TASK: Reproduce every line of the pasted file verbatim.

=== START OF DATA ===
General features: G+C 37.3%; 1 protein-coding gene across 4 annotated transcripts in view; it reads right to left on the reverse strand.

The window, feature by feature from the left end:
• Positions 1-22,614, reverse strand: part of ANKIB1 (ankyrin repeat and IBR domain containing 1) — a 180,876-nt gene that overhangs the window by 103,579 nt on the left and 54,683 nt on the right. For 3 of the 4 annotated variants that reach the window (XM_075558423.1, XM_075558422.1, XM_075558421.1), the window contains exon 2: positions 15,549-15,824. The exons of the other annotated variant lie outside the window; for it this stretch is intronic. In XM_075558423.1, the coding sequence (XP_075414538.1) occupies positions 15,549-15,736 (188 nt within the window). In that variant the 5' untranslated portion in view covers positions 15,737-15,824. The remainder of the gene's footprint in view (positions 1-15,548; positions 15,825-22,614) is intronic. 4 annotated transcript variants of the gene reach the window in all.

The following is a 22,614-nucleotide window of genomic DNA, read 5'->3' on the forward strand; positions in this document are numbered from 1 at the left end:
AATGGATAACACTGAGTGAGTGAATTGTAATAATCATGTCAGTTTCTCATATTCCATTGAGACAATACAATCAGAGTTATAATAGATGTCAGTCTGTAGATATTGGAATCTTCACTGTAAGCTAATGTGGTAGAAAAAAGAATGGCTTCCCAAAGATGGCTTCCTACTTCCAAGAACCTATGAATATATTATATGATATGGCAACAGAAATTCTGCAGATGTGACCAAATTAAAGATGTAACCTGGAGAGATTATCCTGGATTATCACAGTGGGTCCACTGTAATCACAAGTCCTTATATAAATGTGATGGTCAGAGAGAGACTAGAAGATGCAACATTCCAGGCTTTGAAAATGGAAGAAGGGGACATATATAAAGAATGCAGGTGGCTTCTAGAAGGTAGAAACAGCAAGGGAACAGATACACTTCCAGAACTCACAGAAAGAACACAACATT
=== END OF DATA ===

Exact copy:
General features: G+C 37.3%; 1 protein-coding gene across 4 annotated transcripts in view; it reads right to left on the reverse strand.

The window, feature by feature from the left end:
• Positions 1-22,614, reverse strand: part of ANKIB1 (ankyrin repeat and IBR domain containing 1) — a 180,876-nt gene that overhangs the window by 103,579 nt on the left and 54,683 nt on the right. For 3 of the 4 annotated variants that reach the window (XM_075558423.1, XM_075558422.1, XM_075558421.1), the window contains exon 2: positions 15,549-15,824. The exons of the other annotated variant lie outside the window; for it this stretch is intronic. In XM_075558423.1, the coding sequence (XP_075414538.1) occupies positions 15,549-15,736 (188 nt within the window). In that variant the 5' untranslated portion in view covers positions 15,737-15,824. The remainder of the gene's footprint in view (positions 1-15,548; positions 15,825-22,614) is intronic. 4 annotated transcript variants of the gene reach the window in all.

The following is a 22,614-nucleotide window of genomic DNA, read 5'->3' on the forward strand; positions in this document are numbered from 1 at the left end:
AATGGATAACACTGAGTGAGTGAATTGTAATAATCATGTCAGTTTCTCATATTCCATTGAGACAATACAATCAGAGTTATAATAGATGTCAGTCTGTAGATATTGGAATCTTCACTGTAAGCTAATGTGGTAGAAAAAAGAATGGCTTCCCAAAGATGGCTTCCTACTTCCAAGAACCTATGAATATATTATATGATATGGCAACAGAAATTCTGCAGATGTGACCAAATTAAAGATGTAACCTGGAGAGATTATCCTGGATTATCACAGTGGGTCCACTGTAATCACAAGTCCTTATATAAATGTGATGGTCAGAGAGAGACTAGAAGATGCAACATTCCAGGCTTTGAAAATGGAAGAAGGGGACATATATAAAGAATGCAGGTGGCTTCTAGAAGGTAGAAACAGCAAGGGAACAGATACACTTCCAGAACTCACAGAAAGAACACAACATT